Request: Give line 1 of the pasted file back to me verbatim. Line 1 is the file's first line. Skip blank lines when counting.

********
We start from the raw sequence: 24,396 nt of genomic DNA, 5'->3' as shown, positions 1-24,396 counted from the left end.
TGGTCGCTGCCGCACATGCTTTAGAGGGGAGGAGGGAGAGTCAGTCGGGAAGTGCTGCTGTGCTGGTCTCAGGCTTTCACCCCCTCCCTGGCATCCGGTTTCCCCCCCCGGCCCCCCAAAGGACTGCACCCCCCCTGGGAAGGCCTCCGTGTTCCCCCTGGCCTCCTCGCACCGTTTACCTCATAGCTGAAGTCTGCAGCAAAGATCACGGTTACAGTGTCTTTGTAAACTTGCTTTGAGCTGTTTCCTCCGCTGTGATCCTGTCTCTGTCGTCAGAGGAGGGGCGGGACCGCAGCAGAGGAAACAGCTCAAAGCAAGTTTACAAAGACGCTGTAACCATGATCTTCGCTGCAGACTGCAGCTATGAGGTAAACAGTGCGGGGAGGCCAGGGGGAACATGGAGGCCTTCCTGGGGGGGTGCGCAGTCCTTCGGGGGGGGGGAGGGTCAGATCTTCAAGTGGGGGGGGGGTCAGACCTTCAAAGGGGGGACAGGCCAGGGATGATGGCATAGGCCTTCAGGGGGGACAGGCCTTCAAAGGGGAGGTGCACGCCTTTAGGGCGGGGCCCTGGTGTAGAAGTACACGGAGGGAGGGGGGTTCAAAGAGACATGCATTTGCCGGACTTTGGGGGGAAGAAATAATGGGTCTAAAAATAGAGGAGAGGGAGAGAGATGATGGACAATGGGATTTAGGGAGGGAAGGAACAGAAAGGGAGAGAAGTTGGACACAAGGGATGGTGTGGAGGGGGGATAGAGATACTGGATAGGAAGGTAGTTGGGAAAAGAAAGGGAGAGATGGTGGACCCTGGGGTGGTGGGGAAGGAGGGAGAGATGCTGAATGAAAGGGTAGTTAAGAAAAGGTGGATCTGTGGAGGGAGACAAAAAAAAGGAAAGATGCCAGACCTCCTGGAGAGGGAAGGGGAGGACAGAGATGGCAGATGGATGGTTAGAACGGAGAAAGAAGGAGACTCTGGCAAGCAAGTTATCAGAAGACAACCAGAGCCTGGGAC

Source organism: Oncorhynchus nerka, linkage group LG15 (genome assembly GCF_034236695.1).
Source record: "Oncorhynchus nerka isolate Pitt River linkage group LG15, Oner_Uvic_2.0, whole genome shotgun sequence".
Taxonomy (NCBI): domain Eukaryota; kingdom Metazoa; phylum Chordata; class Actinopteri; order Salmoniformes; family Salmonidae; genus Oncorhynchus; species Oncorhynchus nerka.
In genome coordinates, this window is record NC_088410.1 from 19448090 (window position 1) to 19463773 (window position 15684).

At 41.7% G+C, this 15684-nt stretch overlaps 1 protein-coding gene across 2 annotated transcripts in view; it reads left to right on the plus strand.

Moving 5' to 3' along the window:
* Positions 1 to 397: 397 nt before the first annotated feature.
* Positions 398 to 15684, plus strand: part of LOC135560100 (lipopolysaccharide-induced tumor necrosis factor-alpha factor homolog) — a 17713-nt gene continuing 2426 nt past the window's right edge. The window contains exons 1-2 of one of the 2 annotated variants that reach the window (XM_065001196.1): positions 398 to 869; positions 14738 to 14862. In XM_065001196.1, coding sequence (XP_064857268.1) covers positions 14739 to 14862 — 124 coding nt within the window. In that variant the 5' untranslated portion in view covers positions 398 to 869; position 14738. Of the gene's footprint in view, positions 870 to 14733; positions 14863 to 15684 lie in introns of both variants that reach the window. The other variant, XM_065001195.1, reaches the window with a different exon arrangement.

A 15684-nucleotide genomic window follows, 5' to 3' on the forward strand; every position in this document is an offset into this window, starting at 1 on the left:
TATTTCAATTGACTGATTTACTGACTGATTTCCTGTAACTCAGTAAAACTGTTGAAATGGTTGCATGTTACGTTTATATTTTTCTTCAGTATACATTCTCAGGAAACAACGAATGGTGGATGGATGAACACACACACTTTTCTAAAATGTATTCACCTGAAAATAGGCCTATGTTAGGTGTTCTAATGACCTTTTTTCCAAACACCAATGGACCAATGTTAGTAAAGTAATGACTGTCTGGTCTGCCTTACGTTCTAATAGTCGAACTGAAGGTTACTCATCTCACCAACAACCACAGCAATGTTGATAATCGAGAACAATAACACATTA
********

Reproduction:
We start from the raw sequence: 24,396 nt of genomic DNA, 5'->3' as shown, positions 1-24,396 counted from the left end.